"Abandon ship!" and "to abandon ship" are focused entirely on the people involved. It (usually) signifies urgent emergency action, often with danger and possible loss of life. The action may have consequences for the ship, and are usually necessitated by events relating to the ship - but "it's not about the ship".

In this Google Ngram chart

for the terms: abandon ship, abandon the ship, jump ship, heave to, heave ho

SHIFT-click on image for larger version

enter image description here

we can see a sudden peak in the term "abandon ship" in the 1914-1918 period (WW1), falling off over the next 5 years or so, then peaking again during the WW2 period, and then continuing at a much higher than WW1 level with several peaks (reason unknown to me).

Conversely "abandon the ship" had a WW1 period peak but has been fading ever since - presumably as the "abandon ship" = people-focus concept gained strength.

  • If we just compare the ratio of "abandon ship" to "abandon the ship", it's clear the article-less form has continued to gain ground against the older form since the WW2 peak in terms of the absolute number of recorded written instances. Jan 14, 2018 at 14:22
  • Out of interest, why did you include "heave to" and "heave ho"? Neither of these mean the same thing as "abandon ship", and they don't mean the same thing as each other either. Jan 14, 2018 at 17:40
  • sip -> ship ​ ​
    – user10092
    Jan 14, 2018 at 21:19

The very brief answer is that "abandon ship" is an idiom, a stock phrase. There also seems to be a convention that orders of a military or quasi-military nature tend to be succinct, e.g., "Cease fire" or "About face." If a ship is sinking, an order that is concise is better than one that is grammatical.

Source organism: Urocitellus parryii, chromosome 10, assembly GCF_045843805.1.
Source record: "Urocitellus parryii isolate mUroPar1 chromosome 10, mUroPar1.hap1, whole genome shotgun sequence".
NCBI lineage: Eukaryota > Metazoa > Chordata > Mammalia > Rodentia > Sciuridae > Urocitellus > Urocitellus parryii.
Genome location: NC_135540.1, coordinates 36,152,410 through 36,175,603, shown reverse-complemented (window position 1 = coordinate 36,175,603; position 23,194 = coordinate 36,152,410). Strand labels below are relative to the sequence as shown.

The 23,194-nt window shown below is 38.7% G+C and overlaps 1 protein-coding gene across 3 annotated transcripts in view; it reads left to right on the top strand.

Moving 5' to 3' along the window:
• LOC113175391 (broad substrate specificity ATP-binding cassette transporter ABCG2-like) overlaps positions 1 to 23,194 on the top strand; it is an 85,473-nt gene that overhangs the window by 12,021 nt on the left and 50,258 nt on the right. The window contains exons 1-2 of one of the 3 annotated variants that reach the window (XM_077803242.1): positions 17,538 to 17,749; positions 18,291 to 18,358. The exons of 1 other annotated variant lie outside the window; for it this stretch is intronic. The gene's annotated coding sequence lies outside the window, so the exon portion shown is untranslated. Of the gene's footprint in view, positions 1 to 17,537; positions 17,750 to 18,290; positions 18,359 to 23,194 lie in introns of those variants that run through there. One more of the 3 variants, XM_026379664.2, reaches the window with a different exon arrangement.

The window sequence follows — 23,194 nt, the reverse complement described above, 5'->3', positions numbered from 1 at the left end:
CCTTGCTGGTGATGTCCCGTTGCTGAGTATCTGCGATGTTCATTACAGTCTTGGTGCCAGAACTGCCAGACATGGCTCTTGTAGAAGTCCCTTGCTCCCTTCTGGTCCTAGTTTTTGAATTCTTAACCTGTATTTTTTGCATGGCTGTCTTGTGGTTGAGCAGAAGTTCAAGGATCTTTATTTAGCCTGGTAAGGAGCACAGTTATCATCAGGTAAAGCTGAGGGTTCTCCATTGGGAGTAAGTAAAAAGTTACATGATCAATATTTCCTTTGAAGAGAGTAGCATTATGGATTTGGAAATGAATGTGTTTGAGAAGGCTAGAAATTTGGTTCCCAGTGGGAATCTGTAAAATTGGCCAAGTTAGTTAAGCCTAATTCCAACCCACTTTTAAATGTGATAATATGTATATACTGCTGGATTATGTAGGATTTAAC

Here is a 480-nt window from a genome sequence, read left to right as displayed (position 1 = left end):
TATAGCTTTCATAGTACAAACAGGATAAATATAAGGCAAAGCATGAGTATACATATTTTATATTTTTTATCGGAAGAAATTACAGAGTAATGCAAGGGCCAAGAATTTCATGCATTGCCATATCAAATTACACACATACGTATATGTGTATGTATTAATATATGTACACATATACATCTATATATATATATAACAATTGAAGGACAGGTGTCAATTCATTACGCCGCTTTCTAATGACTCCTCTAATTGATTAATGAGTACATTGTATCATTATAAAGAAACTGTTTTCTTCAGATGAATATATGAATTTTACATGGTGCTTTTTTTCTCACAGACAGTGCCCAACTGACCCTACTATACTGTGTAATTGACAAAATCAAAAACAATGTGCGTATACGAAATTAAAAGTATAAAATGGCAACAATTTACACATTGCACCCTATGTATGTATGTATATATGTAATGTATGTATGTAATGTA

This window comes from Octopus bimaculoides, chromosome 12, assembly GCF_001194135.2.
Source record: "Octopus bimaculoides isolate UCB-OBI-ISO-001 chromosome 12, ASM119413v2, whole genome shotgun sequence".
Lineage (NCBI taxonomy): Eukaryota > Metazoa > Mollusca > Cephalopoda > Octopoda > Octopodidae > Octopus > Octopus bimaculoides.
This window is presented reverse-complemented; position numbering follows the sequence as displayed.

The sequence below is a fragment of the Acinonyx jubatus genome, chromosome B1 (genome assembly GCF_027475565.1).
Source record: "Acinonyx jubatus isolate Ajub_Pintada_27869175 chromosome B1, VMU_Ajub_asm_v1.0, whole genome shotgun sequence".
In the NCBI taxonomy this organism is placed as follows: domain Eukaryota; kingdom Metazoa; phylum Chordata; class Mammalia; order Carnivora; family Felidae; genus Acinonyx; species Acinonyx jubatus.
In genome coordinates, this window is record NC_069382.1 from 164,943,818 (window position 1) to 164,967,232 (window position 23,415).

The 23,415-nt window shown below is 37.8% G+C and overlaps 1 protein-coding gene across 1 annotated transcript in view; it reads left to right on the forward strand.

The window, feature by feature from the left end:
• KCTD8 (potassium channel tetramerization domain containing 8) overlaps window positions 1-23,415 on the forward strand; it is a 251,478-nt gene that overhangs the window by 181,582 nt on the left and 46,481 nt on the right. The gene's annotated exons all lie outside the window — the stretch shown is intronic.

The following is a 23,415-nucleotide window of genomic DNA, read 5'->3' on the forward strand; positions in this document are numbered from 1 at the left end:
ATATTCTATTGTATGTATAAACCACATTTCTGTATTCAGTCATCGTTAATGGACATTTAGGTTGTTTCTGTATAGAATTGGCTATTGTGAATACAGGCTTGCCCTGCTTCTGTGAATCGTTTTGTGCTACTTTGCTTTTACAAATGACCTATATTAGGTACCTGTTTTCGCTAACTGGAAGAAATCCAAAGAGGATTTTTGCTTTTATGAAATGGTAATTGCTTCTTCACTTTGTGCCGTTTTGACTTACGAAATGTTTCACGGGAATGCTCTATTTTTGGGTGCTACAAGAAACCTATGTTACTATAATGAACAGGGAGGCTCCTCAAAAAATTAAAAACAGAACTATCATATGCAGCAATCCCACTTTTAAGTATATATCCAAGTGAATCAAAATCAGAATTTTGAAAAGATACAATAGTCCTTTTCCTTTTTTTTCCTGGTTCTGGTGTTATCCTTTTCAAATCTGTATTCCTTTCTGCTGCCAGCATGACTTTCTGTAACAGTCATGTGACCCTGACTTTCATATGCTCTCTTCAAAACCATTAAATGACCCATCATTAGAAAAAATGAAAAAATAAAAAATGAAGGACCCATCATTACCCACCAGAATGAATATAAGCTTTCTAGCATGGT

• I am down voting as this answer implies that the dictionary uses an ungrammatical example.
    – user64742
    Jan 13, 2018 at 20:46
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    @DavidRicherby I would still say that is somewhat misleading. The phrase is correct in standard grammar. Its semantic meaning is different here so it merely looks incorrect.
    – user64742
    Jan 13, 2018 at 20:56
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    Yes. It's an idiom, and English has many examples of an omitted article for certain situations, often when there's a situation or process involved. Consider: He'd told me that he would be at school that day. I went to the school and he wasn't at the school. As it turned out, he was in jail. I went back to work, then drove home and got in bed. It's my personal protocol to go to bed at nine every night. Never abandon protocol.
    – Epanoui
    Jan 14, 2018 at 3:23
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    @jpmc26 I agree with that. I just do not want people to think grammar is being ignored when it does follow the rules as an idiomatic phrase.
    – user64742
    Jan 14, 2018 at 4:10
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    I'm downvoting because I don't believe the reason we discard the article in to abandon ship has anything to do with keeping military commands brief (apart from anything else, to jump ship is practically the opposite of a "military command"). I also note that Sound the alarm! is standard phrasing in contexts where brevity might be highly valued - but nobody ever says Sound alarm!, no matter how urgent the need to convey the intent as quickly as possible. Jan 14, 2018 at 14:16